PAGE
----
$ uvt repo -e sec-lucid-amd64            # enable the local repo for a single VM
    $ uvt repo -d sec-lucid-amd64            # disable the local repo for a single VM
    $ uvt repo -e -p sec                     # enable the local repo for all running VMs starting with 'sec'
  • uvt view: connect to the VNC console of a single VM or a group of VMs using virt-viewer. Eg:

    $ uvt view sec-lucid-amd64
    $ uvt view -p sec

Setting up an ESM VM

Extra steps are required for setting up a VM for Ubuntu 12.04 ESM testing.

  1. Create the VM as described above. ESM is targetted for amd64 server environments so you can simply create an amd64 server VM:

    $ uvt new -t server precise amd64 sec
  2. Start the VM and log in:

    $ uvt start -v sec-precise-amd64
    $ ssh sec-precise-amd64
  3. Install the apt-transport-https package that's required to communicate with a private Launchpad PPA:

    $ sudo apt-get install apt-transport-https
  4. Take note of the required information for accessing the PPA
    1. Adjust https://launchpad.net/~<LP_USER>/+archivesubscriptions with your Launchpad username and go to the page

    2. Find the Extended Security Maintenance (ppa:ubuntu-esm/esm) row and click the "view" link to the right

    3. You'll need the apt sources lines as well as the key ID of the PPA archive key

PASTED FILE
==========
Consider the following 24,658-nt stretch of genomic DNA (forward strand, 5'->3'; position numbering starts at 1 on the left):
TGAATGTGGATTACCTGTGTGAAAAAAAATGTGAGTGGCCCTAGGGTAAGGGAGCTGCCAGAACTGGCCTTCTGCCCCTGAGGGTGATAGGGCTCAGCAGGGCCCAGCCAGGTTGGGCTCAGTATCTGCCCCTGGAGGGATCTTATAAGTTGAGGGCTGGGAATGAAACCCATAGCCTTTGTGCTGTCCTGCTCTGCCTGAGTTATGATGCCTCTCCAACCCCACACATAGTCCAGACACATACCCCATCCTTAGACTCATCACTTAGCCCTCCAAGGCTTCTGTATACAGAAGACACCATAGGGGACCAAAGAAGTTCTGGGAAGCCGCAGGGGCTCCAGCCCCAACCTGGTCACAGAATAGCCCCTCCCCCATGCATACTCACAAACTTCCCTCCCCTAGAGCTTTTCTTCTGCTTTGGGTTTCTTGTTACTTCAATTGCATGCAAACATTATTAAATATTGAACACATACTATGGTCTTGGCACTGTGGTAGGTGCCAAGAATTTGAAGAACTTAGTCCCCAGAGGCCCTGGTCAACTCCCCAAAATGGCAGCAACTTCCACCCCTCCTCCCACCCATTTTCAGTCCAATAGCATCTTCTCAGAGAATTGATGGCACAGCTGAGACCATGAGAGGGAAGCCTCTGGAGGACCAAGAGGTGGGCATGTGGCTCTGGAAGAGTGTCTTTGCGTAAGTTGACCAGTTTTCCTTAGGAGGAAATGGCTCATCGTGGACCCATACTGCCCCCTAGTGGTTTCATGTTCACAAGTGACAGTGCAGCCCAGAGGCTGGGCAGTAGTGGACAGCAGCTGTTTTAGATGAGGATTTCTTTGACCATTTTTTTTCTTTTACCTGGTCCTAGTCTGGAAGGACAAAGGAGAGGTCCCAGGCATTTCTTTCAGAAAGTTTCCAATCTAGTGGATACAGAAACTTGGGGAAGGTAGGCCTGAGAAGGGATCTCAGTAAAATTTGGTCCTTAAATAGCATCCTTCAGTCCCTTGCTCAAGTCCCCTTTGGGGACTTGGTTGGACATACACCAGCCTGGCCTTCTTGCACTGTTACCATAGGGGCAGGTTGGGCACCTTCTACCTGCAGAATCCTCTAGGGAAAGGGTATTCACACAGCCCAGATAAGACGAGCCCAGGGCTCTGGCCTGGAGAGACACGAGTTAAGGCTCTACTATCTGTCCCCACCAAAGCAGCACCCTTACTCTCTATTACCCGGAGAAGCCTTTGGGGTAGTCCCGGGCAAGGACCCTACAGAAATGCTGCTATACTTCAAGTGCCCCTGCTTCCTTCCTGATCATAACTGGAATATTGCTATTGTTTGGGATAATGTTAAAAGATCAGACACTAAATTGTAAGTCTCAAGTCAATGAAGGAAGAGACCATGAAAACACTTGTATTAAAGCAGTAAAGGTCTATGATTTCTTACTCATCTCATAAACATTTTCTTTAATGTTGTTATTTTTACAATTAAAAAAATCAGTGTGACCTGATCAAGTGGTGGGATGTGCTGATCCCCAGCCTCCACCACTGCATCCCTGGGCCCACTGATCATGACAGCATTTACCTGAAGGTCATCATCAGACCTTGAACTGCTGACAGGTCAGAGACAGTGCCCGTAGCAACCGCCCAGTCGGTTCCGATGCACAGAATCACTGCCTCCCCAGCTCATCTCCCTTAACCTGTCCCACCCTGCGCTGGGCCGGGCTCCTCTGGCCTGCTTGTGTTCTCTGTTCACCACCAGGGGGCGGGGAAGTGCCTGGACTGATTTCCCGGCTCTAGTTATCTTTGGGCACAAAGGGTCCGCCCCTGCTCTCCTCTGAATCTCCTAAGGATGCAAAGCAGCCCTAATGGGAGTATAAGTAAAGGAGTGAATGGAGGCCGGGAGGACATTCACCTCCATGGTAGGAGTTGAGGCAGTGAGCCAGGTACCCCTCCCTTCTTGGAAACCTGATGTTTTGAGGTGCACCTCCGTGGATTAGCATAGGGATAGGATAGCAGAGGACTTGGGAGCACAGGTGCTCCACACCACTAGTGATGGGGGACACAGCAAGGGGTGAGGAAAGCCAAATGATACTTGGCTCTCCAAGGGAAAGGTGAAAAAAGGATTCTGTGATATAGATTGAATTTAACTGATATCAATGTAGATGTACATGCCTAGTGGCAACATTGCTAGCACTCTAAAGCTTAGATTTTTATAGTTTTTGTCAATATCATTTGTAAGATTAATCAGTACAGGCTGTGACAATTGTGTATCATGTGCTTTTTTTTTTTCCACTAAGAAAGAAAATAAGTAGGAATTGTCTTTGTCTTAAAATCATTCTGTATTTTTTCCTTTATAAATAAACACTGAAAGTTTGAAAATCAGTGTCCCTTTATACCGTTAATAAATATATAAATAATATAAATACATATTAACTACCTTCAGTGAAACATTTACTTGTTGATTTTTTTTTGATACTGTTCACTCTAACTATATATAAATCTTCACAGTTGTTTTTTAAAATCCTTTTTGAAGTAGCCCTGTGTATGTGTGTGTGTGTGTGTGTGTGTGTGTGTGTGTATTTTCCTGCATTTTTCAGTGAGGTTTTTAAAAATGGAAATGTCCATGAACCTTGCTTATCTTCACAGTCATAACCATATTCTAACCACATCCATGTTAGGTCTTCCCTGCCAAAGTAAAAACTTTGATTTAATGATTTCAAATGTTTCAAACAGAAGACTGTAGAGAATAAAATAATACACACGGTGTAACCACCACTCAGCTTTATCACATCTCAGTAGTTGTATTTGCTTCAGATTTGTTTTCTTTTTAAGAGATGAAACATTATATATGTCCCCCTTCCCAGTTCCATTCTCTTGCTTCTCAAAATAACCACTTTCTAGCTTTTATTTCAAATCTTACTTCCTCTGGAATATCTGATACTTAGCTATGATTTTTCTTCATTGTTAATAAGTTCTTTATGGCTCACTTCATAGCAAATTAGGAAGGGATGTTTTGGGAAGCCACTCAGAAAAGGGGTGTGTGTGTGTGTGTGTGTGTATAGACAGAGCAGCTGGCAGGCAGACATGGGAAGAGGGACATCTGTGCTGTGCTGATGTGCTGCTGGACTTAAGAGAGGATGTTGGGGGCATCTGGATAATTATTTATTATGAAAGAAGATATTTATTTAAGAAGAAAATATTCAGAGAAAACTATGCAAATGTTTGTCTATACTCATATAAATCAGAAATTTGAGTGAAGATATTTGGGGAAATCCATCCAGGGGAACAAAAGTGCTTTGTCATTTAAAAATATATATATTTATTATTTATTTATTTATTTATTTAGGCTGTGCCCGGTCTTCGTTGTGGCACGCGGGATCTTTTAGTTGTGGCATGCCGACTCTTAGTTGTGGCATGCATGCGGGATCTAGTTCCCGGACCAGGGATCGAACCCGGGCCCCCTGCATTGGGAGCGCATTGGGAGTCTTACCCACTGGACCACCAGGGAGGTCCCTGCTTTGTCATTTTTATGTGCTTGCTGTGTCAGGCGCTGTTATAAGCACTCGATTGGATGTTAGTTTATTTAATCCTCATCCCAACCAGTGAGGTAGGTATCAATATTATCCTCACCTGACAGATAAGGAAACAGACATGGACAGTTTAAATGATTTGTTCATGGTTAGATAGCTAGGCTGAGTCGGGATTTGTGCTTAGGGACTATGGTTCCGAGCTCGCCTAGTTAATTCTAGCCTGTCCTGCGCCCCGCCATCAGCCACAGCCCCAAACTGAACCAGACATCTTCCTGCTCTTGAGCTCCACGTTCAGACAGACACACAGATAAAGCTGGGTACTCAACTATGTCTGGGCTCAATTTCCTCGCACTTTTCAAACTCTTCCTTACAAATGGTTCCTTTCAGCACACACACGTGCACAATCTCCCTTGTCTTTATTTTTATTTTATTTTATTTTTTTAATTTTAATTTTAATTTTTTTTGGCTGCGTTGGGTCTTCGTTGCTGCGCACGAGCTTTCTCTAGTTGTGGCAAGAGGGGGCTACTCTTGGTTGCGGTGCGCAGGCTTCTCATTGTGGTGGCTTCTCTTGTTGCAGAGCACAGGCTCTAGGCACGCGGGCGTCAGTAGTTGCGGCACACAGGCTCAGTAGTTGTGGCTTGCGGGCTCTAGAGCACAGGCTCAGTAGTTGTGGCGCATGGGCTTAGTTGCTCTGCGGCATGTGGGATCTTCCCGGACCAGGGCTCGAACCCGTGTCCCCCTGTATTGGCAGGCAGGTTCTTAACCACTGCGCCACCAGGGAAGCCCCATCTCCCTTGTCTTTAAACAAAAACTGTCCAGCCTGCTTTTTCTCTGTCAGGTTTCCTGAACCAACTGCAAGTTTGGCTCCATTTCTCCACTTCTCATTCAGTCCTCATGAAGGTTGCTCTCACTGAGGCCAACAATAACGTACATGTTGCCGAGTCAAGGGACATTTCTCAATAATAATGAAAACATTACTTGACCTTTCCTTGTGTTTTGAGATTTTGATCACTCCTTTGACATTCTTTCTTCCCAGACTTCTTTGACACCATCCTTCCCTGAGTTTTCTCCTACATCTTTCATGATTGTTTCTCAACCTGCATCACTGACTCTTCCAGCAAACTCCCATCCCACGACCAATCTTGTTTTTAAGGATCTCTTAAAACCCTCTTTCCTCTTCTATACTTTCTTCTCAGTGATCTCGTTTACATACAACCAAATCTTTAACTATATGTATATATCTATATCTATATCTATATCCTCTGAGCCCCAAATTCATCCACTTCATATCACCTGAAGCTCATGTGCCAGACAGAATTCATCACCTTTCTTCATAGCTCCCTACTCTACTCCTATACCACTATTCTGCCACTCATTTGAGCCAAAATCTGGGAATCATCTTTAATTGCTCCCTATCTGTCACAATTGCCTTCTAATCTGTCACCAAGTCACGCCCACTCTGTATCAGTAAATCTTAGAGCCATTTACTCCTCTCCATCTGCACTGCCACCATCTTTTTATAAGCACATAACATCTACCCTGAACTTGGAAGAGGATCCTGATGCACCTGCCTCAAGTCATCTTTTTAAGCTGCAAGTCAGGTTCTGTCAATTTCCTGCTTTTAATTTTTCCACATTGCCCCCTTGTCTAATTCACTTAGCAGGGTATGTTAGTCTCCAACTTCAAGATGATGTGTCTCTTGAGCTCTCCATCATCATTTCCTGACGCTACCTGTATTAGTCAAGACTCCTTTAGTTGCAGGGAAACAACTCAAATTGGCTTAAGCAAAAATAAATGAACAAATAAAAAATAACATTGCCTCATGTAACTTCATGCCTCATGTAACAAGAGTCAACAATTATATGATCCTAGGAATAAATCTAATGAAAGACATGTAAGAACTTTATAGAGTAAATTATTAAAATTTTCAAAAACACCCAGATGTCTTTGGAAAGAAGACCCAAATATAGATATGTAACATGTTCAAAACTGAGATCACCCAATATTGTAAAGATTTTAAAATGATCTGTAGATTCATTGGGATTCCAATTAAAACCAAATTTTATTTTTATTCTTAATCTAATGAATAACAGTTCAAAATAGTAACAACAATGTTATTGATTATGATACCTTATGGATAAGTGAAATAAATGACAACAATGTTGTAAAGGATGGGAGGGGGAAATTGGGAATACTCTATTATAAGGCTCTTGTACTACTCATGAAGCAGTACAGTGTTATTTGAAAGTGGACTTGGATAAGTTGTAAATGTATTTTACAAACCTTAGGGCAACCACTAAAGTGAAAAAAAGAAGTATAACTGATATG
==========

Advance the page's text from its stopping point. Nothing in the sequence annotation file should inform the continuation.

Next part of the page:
5. Restrict file access to the ESM apt sources list file prior to writing your credentials to the file
    • $ sudo touch /etc/apt/sources.list.d/esm-ppa.list
      $ sudo chown root:sudo /etc/apt/sources.list.d/esm-ppa.list
      $ sudo chmod 640 /etc/apt/sources.list.d/esm-ppa.list
  6. Add the apt sources lines to a new sources file (replace the echo'ed strings with your personalized apt sources lines):

    $ echo "deb ..." | sudo tee -a /etc/apt/sources.list.d/esm-ppa.list
  7. Import the PPA key:

    $ sudo apt-key adv --recv-key --keyserver keyserver.ubuntu.com <PPA_ARCHIVE_KEY_ID>
  8. Synchronize the package index files and upgrade any outdated packages:

    $ sudo apt-get update
    $ sudo apt-get dist-upgrade
  9. Shut down the VM:

    $ sudo shutdown -h now
  10. In the host environment, snapshot the VM:

    $ uvt snapshot sec-precise-amd64